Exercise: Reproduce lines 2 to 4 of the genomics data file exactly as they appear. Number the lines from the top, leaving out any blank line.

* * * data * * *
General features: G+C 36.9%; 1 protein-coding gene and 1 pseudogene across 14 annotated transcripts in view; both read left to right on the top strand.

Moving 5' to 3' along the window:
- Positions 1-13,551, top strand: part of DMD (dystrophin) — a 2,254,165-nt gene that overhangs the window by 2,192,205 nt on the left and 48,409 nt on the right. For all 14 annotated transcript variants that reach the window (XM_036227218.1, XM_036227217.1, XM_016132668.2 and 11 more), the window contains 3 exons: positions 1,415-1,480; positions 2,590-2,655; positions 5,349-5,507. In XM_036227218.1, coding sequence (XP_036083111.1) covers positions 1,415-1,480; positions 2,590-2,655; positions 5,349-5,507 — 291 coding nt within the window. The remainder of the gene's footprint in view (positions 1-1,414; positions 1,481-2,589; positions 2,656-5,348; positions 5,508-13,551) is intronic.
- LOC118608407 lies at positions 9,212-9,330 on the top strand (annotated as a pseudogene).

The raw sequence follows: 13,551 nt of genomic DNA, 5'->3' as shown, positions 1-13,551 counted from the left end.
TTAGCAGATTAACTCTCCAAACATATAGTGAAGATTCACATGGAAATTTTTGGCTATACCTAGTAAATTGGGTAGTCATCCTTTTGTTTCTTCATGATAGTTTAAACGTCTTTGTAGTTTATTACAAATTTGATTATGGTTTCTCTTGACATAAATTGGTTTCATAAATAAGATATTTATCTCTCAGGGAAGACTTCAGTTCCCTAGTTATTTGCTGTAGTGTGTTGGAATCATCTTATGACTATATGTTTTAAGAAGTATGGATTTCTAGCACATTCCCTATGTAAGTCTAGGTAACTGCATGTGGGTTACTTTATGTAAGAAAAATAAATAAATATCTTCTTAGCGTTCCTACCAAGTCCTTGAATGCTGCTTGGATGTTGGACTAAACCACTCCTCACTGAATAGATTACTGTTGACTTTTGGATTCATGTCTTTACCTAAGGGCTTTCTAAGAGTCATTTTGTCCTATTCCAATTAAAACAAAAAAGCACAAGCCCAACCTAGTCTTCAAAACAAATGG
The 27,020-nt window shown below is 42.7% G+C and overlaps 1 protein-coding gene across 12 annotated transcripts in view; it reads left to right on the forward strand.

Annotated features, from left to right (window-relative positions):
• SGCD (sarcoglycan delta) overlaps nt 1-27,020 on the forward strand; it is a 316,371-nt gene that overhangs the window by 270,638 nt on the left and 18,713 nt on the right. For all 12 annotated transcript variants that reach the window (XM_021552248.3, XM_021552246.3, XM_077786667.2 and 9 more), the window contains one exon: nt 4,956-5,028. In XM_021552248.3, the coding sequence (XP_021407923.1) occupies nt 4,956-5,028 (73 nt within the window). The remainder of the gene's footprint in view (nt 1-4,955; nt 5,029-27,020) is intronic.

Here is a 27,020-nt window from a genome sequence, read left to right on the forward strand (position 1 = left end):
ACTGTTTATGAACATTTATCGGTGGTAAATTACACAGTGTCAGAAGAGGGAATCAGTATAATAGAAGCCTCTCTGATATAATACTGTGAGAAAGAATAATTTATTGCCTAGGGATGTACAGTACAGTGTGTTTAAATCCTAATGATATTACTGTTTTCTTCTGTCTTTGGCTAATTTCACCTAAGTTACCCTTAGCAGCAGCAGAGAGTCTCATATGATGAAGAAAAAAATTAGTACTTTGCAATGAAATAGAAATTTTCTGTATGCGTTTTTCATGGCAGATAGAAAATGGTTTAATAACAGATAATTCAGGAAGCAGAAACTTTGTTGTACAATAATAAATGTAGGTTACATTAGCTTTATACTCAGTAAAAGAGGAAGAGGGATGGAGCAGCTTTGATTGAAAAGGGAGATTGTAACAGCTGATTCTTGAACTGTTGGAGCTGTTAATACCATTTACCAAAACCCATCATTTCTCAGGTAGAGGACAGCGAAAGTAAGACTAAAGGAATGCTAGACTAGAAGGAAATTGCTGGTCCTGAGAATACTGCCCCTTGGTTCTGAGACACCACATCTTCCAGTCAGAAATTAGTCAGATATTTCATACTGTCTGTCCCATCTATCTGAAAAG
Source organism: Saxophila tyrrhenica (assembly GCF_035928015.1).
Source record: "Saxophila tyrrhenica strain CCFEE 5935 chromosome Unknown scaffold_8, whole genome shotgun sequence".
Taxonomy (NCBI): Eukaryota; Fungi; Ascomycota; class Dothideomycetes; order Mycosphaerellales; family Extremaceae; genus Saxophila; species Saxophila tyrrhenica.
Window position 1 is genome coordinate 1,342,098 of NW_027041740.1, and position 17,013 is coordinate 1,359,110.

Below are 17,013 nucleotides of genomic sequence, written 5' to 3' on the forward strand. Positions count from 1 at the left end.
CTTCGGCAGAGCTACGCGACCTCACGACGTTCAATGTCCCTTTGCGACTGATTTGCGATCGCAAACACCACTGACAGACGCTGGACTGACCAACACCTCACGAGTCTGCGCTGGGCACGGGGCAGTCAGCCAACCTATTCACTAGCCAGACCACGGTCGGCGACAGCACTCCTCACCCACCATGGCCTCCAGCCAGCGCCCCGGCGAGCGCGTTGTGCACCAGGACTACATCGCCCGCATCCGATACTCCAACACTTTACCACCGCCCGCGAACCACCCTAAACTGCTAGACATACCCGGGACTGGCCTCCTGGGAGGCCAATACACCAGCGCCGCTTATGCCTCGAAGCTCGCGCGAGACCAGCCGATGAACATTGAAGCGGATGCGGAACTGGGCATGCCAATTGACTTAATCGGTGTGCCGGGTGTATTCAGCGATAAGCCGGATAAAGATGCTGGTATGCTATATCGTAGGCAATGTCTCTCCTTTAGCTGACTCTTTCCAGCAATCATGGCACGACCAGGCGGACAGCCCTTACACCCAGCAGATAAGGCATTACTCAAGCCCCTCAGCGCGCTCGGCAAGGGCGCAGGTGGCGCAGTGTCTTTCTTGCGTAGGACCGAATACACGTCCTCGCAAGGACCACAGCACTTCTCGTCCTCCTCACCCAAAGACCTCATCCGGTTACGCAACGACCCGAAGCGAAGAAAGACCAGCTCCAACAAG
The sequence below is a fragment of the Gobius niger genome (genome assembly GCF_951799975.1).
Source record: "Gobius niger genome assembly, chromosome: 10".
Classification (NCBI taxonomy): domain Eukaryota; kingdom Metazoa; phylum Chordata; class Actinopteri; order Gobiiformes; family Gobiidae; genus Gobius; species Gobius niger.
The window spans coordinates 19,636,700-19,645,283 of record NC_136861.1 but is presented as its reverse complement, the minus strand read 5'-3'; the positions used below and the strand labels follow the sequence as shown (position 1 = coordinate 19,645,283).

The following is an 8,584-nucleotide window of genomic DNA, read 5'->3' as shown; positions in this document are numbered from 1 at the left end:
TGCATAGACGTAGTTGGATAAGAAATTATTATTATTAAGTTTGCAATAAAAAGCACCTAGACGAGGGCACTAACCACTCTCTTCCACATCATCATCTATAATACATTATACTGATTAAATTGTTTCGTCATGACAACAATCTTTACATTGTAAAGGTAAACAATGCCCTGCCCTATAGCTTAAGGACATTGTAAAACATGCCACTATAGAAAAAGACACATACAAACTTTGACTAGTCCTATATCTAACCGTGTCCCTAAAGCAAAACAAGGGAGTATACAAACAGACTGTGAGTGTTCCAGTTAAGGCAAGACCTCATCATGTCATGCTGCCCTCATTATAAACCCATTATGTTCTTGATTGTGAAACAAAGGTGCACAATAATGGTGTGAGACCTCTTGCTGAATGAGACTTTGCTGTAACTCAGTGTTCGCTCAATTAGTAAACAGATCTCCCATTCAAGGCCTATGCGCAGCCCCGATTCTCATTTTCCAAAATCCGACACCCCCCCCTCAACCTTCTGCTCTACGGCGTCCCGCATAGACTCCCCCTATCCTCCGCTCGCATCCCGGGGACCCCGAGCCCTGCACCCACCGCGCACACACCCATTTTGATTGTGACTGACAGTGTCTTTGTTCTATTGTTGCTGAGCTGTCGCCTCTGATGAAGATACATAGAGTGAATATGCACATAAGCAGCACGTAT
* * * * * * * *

Moving 5' to 3' along the window:
- Positions 1-13,551, top strand: part of DMD (dystrophin) — a 2,254,165-nt gene that overhangs the window by 2,192,205 nt on the left and 48,409 nt on the right. For all 14 annotated transcript variants that reach the window (XM_036227218.1, XM_036227217.1, XM_016132668.2 and 11 more), the window contains 3 exons: positions 1,415-1,480; positions 2,590-2,655; positions 5,349-5,507. In XM_036227218.1, coding sequence (XP_036083111.1) covers positions 1,415-1,480; positions 2,590-2,655; positions 5,349-5,507 — 291 coding nt within the window. The remainder of the gene's footprint in view (positions 1-1,414; positions 1,481-2,589; positions 2,656-5,348; positions 5,508-13,551) is intronic.
- LOC118608407 lies at positions 9,212-9,330 on the top strand (annotated as a pseudogene).